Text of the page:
Notes from Refactoring: Improving the Design of Existing Code, Second Edition.
"The whole purpose of refactoring is to make us program faster, producing more value with less effort."
Refactoring p56, Martin Fowler
"for each desired change, make the change easy (warning: this may be hard), then make the easy change"
Kent Beck, Twitter
paraphrasing: going 20 miles north, 100 miles east on the motorway and back down is faster than going 100 miles east through the woods. "sometimes you need to say, 'wait, I need to ceck the map and find the quickest route'."
Refactoring p51, Jessica Kerr
- A refactoring is a small change to the structure of the code to make it easier to understand and cheaper to modify without modifying its observable behaviour.
- This means, the codebase is never left in a broken state, and you can always stop refactoring even if you haven't finished.
- (When you succumbed to the temptation of making a larger multi-step refactoring in one go and the tests fail, simply revert the code and do the smaller steps!)
- The rule of three: the first time you just do it, the second time you wince but you do it anyway, and the third time you refactor.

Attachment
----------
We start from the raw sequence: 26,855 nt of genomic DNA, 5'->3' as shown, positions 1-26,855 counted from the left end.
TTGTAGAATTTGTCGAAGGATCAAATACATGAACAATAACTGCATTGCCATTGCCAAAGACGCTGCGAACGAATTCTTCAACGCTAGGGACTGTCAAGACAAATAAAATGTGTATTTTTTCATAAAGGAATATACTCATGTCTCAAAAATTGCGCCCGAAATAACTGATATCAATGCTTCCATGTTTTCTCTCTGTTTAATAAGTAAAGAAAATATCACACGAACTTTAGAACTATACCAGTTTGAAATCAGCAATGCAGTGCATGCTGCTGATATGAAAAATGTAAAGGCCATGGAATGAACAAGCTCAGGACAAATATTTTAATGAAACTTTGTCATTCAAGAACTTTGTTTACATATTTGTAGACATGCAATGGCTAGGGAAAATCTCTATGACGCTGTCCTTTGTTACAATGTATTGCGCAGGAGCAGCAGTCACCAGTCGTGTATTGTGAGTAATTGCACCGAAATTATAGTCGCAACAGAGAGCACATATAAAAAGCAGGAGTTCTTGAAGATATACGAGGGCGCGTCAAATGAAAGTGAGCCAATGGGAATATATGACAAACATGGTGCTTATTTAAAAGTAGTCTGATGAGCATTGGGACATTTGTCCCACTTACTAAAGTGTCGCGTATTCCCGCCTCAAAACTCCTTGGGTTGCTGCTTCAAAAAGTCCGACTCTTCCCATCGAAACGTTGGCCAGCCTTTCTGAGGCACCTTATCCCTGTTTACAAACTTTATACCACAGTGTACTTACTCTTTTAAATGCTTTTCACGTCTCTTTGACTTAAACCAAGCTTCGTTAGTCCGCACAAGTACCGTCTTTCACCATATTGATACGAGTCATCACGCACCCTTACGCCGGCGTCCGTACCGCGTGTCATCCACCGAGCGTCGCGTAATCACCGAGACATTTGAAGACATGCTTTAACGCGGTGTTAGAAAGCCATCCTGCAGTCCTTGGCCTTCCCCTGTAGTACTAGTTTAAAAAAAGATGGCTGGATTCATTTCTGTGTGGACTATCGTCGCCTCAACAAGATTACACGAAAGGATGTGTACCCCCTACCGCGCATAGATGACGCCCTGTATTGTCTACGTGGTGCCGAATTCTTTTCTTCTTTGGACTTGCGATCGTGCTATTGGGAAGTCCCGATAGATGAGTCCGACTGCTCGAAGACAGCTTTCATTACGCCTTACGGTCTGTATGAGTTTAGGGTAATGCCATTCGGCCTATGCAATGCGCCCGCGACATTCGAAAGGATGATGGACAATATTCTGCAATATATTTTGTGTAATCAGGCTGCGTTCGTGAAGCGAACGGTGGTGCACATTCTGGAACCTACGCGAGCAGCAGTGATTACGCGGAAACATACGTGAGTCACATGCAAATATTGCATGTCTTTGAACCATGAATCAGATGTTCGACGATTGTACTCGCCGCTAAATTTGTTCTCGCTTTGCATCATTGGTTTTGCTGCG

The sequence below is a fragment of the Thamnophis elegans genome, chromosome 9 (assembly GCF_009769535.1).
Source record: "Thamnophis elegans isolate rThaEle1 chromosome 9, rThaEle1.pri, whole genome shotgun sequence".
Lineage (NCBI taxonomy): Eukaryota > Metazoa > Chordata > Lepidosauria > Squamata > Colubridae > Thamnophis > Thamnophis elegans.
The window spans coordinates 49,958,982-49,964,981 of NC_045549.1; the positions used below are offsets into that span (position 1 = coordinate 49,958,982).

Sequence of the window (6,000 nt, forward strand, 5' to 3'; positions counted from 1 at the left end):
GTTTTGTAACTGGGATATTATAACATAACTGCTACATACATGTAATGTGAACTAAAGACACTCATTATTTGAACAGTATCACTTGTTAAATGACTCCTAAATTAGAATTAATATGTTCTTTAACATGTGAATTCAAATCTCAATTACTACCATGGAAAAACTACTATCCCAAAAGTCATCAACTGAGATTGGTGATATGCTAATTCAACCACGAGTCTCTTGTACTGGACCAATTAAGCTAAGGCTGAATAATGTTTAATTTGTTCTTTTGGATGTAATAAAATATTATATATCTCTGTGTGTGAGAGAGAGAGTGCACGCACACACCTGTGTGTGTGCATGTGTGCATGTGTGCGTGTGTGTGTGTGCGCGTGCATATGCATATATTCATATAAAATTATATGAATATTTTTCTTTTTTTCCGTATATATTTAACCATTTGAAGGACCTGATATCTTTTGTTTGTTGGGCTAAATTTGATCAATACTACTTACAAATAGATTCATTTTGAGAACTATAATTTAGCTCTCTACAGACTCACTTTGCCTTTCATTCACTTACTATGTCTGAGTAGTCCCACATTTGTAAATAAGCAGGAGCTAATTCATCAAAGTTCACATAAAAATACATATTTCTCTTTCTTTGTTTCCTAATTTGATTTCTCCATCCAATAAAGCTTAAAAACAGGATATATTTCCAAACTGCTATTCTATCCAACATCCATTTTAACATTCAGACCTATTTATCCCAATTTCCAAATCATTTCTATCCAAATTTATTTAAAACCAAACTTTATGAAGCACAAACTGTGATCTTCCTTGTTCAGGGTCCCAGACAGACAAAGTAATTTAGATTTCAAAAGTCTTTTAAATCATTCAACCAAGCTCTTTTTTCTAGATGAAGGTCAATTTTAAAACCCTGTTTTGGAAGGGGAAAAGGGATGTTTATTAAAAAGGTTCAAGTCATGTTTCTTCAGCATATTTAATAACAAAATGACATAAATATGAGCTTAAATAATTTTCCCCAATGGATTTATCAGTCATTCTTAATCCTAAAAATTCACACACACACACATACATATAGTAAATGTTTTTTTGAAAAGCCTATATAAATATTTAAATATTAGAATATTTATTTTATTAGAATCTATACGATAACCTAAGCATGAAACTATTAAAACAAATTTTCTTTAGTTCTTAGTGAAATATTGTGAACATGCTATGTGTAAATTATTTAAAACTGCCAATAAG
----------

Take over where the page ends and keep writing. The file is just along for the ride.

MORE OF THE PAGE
- Design Stamina Hypothesis.
- Two hats: two mutually exclusive activities of "adding functionality" and "refactoring". The former mostly involves adding new tests and getting them to work, the latter doesn't need new tests to be added (unless you find some were missing).
- The distinct types of opportunistic refactoring (following the boy-scout principle):
- Preparatory refactoring - making it easier to add a feature
- Comprehension refactoring - making code easier to understand
- Litter-pickup refactoring - coming across bad code
Don't justify refactoring in terms of "clean code", "good engineering practice", or other moral reasons. Instead, communicate with the core economic benefits: it makes us faster to add features and faster to fix bugs.